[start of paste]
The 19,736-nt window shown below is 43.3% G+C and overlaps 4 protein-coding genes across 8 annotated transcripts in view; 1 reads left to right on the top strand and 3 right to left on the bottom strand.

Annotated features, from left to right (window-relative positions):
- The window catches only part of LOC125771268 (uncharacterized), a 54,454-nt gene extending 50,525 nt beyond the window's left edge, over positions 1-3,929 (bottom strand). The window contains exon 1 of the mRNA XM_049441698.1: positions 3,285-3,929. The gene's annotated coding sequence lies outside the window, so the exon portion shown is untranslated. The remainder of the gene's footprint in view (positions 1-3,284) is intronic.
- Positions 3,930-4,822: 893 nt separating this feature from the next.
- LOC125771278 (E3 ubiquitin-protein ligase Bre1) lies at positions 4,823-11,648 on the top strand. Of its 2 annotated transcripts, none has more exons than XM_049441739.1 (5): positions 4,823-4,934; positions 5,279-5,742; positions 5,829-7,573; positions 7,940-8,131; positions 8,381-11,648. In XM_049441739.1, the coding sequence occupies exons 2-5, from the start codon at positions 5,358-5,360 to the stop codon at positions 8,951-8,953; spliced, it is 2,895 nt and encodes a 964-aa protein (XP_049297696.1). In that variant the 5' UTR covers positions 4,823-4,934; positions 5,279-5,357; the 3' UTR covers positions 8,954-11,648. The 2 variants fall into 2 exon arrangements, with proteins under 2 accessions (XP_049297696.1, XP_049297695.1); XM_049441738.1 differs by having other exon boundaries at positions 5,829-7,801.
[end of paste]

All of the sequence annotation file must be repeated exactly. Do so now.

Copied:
The 19,736-nt window shown below is 43.3% G+C and overlaps 4 protein-coding genes across 8 annotated transcripts in view; 1 reads left to right on the top strand and 3 right to left on the bottom strand.

Annotated features, from left to right (window-relative positions):
- The window catches only part of LOC125771268 (uncharacterized), a 54,454-nt gene extending 50,525 nt beyond the window's left edge, over positions 1-3,929 (bottom strand). The window contains exon 1 of the mRNA XM_049441698.1: positions 3,285-3,929. The gene's annotated coding sequence lies outside the window, so the exon portion shown is untranslated. The remainder of the gene's footprint in view (positions 1-3,284) is intronic.
- Positions 3,930-4,822: 893 nt separating this feature from the next.
- LOC125771278 (E3 ubiquitin-protein ligase Bre1) lies at positions 4,823-11,648 on the top strand. Of its 2 annotated transcripts, none has more exons than XM_049441739.1 (5): positions 4,823-4,934; positions 5,279-5,742; positions 5,829-7,573; positions 7,940-8,131; positions 8,381-11,648. In XM_049441739.1, the coding sequence occupies exons 2-5, from the start codon at positions 5,358-5,360 to the stop codon at positions 8,951-8,953; spliced, it is 2,895 nt and encodes a 964-aa protein (XP_049297696.1). In that variant the 5' UTR covers positions 4,823-4,934; positions 5,279-5,357; the 3' UTR covers positions 8,954-11,648. The 2 variants fall into 2 exon arrangements, with proteins under 2 accessions (XP_049297696.1, XP_049297695.1); XM_049441738.1 differs by having other exon boundaries at positions 5,829-7,801.